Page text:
Thursday, August 10, 2017

The Nork Wall of Worry

Kim Jong-un is making today's headlines with his threats to attack Guam in short order and somewhere in the US at a later date—and to attack with nuclear weapons no less. He's also sparked a mini panic attack in global markets. But so far, markets have been quite blasé about the threat that North Korea poses. The chart below puts things in perspective, as of 7 am beach time:

Believe it or not, the threat of imminent nuclear hostilities is (so far) just a blip on the market's radar screen. About as big as the threat of a Frexit, but far less than Brexit, collapsing oil prices, or a Chinese economic implosion. If you want protection from a nuclear holocaust, options are still relatively cheap, with the Vix this morning trading around 14-15, up from a very low 10 a few days ago.

So either the market is ridiculously unconcerned, or the market rates the chances of a nuclear explosion as remote. Considering that the So. Korea stock market is down less than 4% in the past few weeks, it's probably the latter. (You would think Seoul has the most to lose if Kim Jong-un gets crazy enough to start pushing launch buttons.) I note as well that gold is up only 2% or so in the past week.

I'm not offering investment advice here, I'm merely laying some facts on the table.

It's also worth noting that industrial metals prices yesterday reached an 18-month high, having risen more that 60% from their January 2016 low, as the chart above shows. That's pretty impressive, and it suggests that global economic activity has definitely perked up.

I'm reminded of the fact that the recession of 2001 ended just a few months after the 9/11 attack. The US economy is amazingly resilient, and the global economy perhaps just as resilient.

Monday, August 7, 2017

Credit spreads tell a bullish story

Credit spreads—the extra amount of yield that investors demand to hold debt that is riskier than Treasuries—are uniformly low these days. That tells us that liquidity in the bond market is abundant, systemic risk is low, and the outlook for corporate profits and the economy is healthy. '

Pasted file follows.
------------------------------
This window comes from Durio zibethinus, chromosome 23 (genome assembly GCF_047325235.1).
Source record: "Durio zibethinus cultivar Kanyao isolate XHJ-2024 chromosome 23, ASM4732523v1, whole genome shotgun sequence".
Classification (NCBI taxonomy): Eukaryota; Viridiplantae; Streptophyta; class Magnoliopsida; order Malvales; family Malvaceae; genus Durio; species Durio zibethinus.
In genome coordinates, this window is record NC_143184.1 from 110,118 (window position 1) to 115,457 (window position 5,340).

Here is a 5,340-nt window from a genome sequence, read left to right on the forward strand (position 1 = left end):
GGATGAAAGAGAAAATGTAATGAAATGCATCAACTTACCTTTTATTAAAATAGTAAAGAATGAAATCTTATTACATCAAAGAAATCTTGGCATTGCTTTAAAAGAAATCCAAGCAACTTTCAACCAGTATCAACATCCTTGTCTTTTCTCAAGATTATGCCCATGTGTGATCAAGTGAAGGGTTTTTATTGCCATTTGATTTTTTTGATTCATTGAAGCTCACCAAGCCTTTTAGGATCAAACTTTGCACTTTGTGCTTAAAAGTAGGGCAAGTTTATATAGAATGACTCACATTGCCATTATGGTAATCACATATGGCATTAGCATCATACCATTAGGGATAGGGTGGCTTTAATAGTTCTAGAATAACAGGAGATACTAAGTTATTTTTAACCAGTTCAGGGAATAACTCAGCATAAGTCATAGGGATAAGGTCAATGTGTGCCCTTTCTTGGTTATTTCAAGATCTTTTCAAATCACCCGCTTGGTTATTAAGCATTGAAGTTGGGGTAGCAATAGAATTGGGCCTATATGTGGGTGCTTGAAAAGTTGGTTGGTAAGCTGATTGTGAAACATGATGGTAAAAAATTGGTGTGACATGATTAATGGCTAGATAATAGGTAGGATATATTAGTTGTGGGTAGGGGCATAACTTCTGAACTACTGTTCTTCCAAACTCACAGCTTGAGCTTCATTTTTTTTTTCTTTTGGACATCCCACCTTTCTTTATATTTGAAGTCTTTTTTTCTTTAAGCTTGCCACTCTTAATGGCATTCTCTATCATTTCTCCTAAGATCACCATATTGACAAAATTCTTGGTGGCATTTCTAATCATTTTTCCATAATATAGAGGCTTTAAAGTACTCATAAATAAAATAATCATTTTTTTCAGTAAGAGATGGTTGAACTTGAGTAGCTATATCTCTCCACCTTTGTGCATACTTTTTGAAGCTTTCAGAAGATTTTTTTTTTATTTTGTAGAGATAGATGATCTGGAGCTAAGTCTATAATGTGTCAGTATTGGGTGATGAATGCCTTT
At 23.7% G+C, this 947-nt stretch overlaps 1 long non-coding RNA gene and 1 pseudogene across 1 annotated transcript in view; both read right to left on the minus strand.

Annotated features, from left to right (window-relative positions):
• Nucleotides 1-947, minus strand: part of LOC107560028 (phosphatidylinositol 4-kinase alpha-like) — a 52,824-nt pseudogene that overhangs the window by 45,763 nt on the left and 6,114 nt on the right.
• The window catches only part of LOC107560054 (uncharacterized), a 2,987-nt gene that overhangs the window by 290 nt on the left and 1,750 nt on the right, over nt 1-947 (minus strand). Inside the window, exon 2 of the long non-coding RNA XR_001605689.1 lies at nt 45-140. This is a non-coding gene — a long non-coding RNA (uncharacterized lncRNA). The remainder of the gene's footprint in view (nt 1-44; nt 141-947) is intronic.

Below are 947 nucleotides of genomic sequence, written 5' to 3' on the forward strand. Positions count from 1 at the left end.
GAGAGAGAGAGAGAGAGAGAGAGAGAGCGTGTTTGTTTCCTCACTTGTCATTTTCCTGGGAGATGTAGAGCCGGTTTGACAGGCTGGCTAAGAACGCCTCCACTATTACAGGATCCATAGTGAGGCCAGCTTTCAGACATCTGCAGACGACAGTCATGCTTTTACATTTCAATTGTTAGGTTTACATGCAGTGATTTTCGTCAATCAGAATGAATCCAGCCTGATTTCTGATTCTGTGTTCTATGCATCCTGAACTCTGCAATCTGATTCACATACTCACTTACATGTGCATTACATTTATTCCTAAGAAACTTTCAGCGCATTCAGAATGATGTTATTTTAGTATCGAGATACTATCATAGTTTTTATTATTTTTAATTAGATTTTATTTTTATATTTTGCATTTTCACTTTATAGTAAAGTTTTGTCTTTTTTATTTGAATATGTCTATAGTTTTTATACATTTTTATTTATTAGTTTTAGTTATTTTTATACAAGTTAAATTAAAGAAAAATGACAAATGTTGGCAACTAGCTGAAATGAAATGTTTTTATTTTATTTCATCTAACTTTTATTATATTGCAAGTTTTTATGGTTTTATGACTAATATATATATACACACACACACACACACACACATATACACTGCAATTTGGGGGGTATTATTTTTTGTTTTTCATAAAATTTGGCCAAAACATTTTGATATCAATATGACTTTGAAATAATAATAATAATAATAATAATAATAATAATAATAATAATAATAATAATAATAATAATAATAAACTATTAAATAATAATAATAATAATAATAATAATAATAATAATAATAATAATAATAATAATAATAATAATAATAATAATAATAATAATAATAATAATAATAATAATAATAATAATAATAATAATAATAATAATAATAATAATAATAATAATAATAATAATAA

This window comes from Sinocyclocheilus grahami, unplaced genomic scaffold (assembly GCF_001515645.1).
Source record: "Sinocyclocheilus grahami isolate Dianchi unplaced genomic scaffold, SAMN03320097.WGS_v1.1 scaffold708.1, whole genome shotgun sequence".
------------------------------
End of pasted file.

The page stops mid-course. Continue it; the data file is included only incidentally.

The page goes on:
Swap spreads (see a short primer on swap spreads here) are arguably the bedrock and most important of all credit spreads. "Normal" spreads on 2-yr contracts are roughly 20-40 bps. At today's 25 bps, 2-yr swap spreads are perfectly normal. This tells us that bond market liquidity is relatively abundant. Fed tightening has not created a shortage of money, as it usually does in advance of recessions. It also tells us that systemic risk is perceived to be low. As the chart above suggests, swap spreads tend to be good predictors of conditions in the broader economy; spreads tend to rise in advance of recessions and decline in advance of recoveries.

As the chart above shows, swap spreads in the Eurozone are elevated. Conditions are not as healthy there as they are here. Eurozone spreads are not dangerously high, but they do reflect some systemic risk, which is likely related to the perception that the Eurozone still faces existential risks from countries thinking about "exiting" the Eurozone. Given the higher spreads in the Eurozone, it is not surprising that Eurozone GDP growth has been lagging that of the US for a number of years. Riskier markets tend to receive less investment—and consequently less growth—than less risky markets.

The chart above shows credit spreads as derived from the universe of bonds issued by US corporations: $6.3 trillion of investment grade bonds, and $1.3 trillion of high-yield (junk) bonds. Both spreads are relatively low, as you would expect them to be in a healthy, growing economy. They are not at record lows, but they are low enough to be impressive.

The chart above compares 2-yr swap spreads to high-yield corporate spreads. Here we see further evidence of how swap spreads tend to be good predictors of the health of the economy (HY spreads are particularly sensitive to the underlying health of the economy).

The chart above shows 5-yr Credit Default Swap spreads. CDS spreads are derived from generic contracts representing hundreds of large, liquid corporate bonds, so they are reliably good proxies for overall credit risk. Their message is the same as other credit spreads: conditions are normal, and thus the outlook for the economy and corporate profits is healthy.

Commercial real estate still strong

A quick update on the health of the commercial real estate market, which remains quite good. According to the folks at CoStar, their composite (equal weighted) price index rose a staggering 17.5% in the 12 months ended June, 2017. Price gains were strongest in the lower-priced, secondary and tertiary markets. Gains in higher-priced and larger markets were a solid 5% over the same period.